As you work the purple shampoo into each hair section and comb through it, we recommend pinning or clipping your hair up in separate sections as you go using alligator clips, claw clips, or bobby pins. This is much like the process of coloring your hair a new color. As we mentioned in step 6, you’ll want to start at the top front of your head so that clipping each section will be easy.

Start with a section at one side of your part, then move to the other side, alternating sides as you work your way down. To clip your hair sections up, twist the hair by twirling it with your finger until it curls into itself and sits flat against your head, then pin or clip it down.

Step 9: Wrap Your Hair So it’s Out of the Way

Next, you’ll want to wrap your hair with either a shower cap, a plastic bag, or a cloth bandana that you don’t mind getting stained. You’ll wrap it so that it fits snuggly around the perimeter of your hairline while your hair is already pinned up.

If you opt against pinning your hair up, you can tie up all your hair into a bun before covering your head with the shower cap or other covering. The covering will help protect the hair and keep those pins (or the hair bun) from falling out while your hair absorbs the purple shampoo. This will also prevent the purple shampoo from transferring onto your hands or other things.

Step 10: Set Your Timer

Once your hair is wrapped up and out of the way, take off your gloves and set a timer according to the health of your hair. If your hair is very dry, you’ll want to leave the purple shampoo in longer than if it is very healthy and retains moisture well. Depending on how dry or healthy your hair is, you’ll leave the purple shampoo for 5 to 30 minutes.

Healthier, moisture-retaining hair will do just fine by having the purple shampoo soaking into the hair for 5 or 10 minutes. Dryer, brittle hair that doesn’t hold moisture well will need to absorb the purple shampoo for 20-30 minutes.

If you’re unsure of the health of your hair, we recommend setting your timer for 15 minutes. This will be a good time to clean up any purple shampoo drips or stains left on your bathroom sink, tub, or floor so that it doesn’t dry too much.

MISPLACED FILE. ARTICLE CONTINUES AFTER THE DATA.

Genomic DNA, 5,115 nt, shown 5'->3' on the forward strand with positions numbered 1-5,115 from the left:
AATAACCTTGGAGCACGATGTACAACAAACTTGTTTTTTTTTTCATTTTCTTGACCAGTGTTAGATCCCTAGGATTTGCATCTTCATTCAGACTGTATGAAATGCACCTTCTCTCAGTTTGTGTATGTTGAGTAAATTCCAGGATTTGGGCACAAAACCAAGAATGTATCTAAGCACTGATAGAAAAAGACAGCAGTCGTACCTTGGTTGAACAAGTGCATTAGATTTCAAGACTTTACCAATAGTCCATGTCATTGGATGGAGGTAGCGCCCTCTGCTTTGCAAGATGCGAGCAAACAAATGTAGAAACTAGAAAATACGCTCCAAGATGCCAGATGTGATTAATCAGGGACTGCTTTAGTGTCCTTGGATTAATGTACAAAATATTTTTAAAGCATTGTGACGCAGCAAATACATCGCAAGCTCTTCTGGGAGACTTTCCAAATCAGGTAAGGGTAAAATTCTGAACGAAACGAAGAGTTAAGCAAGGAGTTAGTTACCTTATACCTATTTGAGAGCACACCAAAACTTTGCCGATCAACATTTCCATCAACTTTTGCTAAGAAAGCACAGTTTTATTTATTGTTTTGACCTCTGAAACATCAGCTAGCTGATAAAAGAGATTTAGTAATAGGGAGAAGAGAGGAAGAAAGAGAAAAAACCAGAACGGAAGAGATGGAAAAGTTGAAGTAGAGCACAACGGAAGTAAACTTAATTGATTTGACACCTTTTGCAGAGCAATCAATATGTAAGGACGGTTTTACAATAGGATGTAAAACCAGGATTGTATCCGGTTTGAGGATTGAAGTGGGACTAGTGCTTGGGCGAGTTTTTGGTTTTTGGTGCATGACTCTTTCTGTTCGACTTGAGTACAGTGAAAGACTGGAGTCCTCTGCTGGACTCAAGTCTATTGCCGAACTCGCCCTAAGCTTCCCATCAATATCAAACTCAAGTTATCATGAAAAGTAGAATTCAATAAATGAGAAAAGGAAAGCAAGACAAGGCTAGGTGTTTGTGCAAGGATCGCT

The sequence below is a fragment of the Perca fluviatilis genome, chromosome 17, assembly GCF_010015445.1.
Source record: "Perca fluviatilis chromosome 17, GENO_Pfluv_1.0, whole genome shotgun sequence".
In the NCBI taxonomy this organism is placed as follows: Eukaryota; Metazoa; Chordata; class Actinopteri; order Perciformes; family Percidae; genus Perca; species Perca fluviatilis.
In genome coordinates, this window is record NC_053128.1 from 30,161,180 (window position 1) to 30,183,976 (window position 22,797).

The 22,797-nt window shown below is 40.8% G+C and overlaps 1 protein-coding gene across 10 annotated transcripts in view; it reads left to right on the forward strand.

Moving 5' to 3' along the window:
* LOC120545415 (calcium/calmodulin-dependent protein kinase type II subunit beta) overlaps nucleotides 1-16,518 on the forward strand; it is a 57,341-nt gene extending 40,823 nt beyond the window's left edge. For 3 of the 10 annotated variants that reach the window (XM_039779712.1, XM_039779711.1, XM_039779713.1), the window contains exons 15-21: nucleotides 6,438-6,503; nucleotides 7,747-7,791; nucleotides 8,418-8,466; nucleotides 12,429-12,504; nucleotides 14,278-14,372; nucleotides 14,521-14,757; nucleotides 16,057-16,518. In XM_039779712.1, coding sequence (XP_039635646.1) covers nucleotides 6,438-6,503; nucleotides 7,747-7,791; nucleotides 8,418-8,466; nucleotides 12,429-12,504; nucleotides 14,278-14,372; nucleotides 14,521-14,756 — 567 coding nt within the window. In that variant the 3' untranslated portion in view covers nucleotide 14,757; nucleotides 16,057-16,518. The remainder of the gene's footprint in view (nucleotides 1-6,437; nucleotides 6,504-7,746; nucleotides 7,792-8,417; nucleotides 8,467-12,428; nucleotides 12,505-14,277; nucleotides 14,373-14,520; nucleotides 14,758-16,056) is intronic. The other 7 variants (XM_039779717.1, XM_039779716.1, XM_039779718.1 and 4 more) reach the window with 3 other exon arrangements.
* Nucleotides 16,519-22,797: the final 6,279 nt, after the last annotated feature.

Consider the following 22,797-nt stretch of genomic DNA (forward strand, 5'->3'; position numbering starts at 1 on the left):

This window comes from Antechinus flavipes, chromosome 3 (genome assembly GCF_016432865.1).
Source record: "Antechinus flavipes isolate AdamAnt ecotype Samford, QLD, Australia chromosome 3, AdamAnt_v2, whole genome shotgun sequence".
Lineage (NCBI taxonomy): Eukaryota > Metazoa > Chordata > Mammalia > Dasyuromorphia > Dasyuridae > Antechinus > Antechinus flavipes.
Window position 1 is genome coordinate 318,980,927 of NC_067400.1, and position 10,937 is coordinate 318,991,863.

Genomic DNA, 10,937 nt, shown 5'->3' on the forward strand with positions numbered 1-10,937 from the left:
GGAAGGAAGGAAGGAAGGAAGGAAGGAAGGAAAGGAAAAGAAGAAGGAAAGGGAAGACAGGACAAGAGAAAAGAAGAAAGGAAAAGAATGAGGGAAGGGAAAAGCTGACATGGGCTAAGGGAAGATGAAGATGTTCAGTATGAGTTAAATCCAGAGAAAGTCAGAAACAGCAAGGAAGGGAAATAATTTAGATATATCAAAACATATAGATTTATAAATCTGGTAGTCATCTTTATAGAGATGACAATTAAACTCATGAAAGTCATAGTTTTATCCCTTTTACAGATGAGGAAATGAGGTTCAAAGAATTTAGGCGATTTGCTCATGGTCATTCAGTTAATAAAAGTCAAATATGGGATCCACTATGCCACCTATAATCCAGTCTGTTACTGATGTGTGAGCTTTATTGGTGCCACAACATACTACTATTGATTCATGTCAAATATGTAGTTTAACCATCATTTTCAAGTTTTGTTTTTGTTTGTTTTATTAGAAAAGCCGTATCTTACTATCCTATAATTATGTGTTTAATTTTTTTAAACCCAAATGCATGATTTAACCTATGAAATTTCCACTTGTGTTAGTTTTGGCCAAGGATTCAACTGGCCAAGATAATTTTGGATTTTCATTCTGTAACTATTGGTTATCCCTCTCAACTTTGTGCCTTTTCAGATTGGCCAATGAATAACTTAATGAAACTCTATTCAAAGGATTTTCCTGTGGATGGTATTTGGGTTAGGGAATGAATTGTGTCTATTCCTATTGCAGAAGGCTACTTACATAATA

Step 11: Remove the Hair Wrap and Rinse Your Hair

Once your timer goes off, remove your clothing, then remove the hair wrap and all of your hair pins or clips. Then, step into the shower and rinse all the purple shampoo from your hair. You can also do this over the sink without undressing, but it may get messy. You can use a wide-tooth comb to assist in getting all the purple shampoo out.

Step 12: Apply Hair Conditioner

Apply Hair Conditioner

Once all the purple shampoo is rinsed out and the water running over your head no longer runs a tinge of purple, you’ll want to apply a good moisturizing hair conditioner to your hair. This will help stimulate your hair shafts and moisturize them, as well as completely wash away the rest of the purple shampoo.

Step 13: Clean Up Your Tub and Workstation

After you dry off and dress, you’ll probably notice that there is leftover purple shampoo residue on your tub or bathroom sink. Before it dries completely, you’ll want to clean it up quickly using a wet washcloth or sponge and a mild bathroom cleaner. Throw away your used gloves, used paper towels, and shower cap or hair wrap.

Step 14: Dry and Style Your Hair

To fully see the effect of the purple shampoo on your hair and how well it toned, we recommend using a blow dryer to dry your hair. Once dry, you can examine it to see if the purple shampoo did the trick and gave you the results you wanted.

You’ll likely find that using the purple shampoo on your dry hair was able to do a better job than doing repeated washes of purple shampoo on wet hair. If the color is still a bit too brassy or yellow to your liking, you can repeat these steps again tomorrow.

If the color turned out too ashy or with a sheen of purple on the hair shafts, you can wash your hair once more with a clarifying shampoo, which will help get rid of these tones.

Step 15: Deep Condition Once Per Month

After the purple shampoo treatment, we recommend using a deep conditioner about one month later and once every month following. The deep conditioner will add moisture and vitamins that your hair may have lost during the hair bleaching and purple shampoo treatment process.

You can even start your deep conditioning right away if you feel like your hair is already a bit dull from the bleach and coloring. By deep conditioning, you’ll get that extra beautiful blonde or golden shine in no time.